He loved the year or so he spent as a defender.
In a way it completed his football education, having played primarily up forward as a junior. Before much longer, he would return there and that's where he achieved greatness.
Under Connolly and at the direction of fitness coach Adam Larcom, Pavlich thrived.
"They had a different philosophy around using the bench and physical training," he said.
"It was all about speed and endurance and Olympic lifting and that certainly suited my body type – sprint effort and repeat efforts rather than longer aerobic sessions and that allowed me to play in different positions."
Pavlich was a physical freak. He played a minimum of 18 games a year in every season over his career, except for 2013 when an Achilles injury restricted him to 12.
Of the 353 games he played for the Dockers, 155 were outside Western Australia. Nearly every second game he played came after flying to the other side of the country.
"I had a decent amount of luck," he said.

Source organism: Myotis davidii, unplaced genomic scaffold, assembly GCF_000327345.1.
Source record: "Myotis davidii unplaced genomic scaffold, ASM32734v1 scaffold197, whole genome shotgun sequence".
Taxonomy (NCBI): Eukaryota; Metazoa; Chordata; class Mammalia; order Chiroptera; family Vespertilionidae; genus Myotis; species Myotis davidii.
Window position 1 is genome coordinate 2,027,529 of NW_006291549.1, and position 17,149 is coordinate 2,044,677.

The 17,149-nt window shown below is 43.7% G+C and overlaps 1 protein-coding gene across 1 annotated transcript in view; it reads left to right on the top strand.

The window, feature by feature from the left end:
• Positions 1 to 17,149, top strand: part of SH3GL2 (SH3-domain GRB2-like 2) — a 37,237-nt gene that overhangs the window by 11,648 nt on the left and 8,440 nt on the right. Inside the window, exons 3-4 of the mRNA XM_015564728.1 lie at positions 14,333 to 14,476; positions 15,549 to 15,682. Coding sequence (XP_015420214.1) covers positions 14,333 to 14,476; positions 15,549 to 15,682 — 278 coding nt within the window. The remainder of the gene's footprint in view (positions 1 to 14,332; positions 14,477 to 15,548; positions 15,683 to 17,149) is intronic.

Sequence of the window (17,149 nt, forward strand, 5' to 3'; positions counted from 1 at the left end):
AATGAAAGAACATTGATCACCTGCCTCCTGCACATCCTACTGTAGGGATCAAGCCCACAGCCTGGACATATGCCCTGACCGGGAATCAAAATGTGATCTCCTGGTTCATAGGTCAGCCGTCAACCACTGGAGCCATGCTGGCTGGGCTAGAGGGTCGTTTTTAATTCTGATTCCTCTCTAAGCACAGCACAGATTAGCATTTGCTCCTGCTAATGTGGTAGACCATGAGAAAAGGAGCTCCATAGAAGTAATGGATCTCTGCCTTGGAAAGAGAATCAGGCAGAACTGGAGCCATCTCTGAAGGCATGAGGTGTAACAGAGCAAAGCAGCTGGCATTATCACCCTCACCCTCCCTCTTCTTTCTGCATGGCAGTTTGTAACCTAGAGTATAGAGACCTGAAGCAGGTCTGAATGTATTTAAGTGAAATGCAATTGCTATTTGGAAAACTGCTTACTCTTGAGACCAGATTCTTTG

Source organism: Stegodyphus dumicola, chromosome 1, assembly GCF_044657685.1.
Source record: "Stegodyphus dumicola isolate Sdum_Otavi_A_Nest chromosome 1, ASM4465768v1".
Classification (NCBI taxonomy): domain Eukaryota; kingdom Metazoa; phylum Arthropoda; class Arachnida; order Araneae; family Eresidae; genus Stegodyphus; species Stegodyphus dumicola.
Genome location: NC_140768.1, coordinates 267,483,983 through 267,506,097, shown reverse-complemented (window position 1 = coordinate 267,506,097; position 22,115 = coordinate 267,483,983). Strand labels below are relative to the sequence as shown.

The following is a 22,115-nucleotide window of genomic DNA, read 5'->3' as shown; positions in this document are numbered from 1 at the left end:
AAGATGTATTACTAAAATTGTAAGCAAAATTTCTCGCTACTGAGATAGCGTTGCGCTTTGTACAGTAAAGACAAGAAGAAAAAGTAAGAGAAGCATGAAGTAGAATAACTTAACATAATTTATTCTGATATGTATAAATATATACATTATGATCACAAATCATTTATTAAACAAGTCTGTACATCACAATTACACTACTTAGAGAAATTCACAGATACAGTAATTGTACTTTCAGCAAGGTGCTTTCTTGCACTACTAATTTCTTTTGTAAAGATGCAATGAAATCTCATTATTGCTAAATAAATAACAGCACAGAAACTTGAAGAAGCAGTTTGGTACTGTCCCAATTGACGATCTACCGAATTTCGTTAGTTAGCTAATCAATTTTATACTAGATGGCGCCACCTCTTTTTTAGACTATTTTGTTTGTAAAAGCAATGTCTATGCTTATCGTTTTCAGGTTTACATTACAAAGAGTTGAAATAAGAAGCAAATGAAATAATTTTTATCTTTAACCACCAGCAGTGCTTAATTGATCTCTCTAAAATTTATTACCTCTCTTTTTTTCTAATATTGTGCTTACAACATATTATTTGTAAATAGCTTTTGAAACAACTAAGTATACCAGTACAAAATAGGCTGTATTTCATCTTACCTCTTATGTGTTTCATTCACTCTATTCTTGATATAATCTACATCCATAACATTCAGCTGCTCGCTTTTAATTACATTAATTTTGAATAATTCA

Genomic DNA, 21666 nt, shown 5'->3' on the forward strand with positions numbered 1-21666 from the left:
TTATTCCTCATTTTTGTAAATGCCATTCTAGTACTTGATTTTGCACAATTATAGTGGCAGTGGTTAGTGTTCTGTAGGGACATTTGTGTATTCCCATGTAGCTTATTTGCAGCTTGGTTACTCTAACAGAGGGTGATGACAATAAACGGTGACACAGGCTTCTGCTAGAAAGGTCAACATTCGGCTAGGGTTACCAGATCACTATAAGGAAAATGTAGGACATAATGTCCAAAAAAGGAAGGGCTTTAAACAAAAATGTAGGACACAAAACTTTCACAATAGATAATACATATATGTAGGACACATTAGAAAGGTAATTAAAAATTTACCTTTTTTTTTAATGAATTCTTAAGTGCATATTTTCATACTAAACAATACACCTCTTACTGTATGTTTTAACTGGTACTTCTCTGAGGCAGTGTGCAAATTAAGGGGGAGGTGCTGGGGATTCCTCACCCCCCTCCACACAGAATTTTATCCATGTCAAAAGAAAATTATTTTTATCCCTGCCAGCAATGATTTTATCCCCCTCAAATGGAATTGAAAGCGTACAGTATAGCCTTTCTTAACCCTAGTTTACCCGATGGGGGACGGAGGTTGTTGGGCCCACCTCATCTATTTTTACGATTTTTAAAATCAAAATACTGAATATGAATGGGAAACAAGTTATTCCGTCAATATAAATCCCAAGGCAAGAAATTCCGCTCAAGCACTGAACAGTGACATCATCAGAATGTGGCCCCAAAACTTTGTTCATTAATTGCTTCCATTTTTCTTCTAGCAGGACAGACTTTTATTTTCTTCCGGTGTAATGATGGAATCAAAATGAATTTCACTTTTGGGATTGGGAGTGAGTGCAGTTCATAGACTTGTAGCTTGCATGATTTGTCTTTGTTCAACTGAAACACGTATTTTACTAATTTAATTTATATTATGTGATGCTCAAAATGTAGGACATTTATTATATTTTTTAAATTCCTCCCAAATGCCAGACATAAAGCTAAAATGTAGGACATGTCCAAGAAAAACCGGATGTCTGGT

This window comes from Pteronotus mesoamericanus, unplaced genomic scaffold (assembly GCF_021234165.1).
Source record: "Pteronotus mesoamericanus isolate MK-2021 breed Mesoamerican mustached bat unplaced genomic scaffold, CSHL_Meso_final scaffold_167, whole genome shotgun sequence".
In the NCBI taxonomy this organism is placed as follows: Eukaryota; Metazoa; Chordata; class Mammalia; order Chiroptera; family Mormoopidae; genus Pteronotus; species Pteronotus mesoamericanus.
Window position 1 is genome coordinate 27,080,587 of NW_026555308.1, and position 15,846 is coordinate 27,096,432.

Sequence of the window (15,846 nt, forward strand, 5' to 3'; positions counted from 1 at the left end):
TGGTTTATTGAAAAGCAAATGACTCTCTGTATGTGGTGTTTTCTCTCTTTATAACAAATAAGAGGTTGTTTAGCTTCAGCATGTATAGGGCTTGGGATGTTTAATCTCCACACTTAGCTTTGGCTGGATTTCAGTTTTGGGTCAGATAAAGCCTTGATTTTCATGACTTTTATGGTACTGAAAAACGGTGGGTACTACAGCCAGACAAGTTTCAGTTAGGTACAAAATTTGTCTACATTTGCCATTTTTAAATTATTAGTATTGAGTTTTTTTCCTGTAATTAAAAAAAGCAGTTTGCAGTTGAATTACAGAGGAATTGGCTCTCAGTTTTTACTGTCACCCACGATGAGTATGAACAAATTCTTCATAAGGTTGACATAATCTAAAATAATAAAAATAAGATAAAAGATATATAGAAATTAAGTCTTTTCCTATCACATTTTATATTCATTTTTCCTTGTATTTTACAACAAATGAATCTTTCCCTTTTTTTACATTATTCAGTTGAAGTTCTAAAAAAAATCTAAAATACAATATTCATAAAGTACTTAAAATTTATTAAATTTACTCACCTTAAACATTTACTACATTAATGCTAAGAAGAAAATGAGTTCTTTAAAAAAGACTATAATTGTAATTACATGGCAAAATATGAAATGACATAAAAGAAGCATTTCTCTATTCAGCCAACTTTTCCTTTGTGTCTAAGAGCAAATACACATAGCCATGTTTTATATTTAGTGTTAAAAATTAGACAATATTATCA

"I had 12 surgeries, but nothing that interrupted a whole year.
"I had a real dedication to the game and to my body. Jumping into the beach when nobody wanted to, extra yoga sessions when nobody wanted to, dotting every 'i' and crossing every 't' when it came to ice baths and physio.
"It was using all of those at my disposal to get the most out of my body."
The beauty of making the Hall of Fame is that those about to be inducted feel less shy about talking up their strengths and Pavlich only needed a little prompt to talk about where his assets lay on the field.
"Ability to read the play, explosive and repeat efforts," he said when asked to self-scout.
"If I was playing on a tall or cumbersome opponent, I was able to take them up to a stoppage and get them lost there, and on a smaller player, I could isolate them deep. That kind of variety was really important.
"At my peak I was able to run players into the ground and get them later in games, having the ability to kick the ball from a long way out and be pretty crafty close to goals. That's where my strengths lay."
Pavlich's trophy cabinet is stacked with individual honours: six club best and fairests, eight times leading goalkicker. All that is missing is a premiership medal.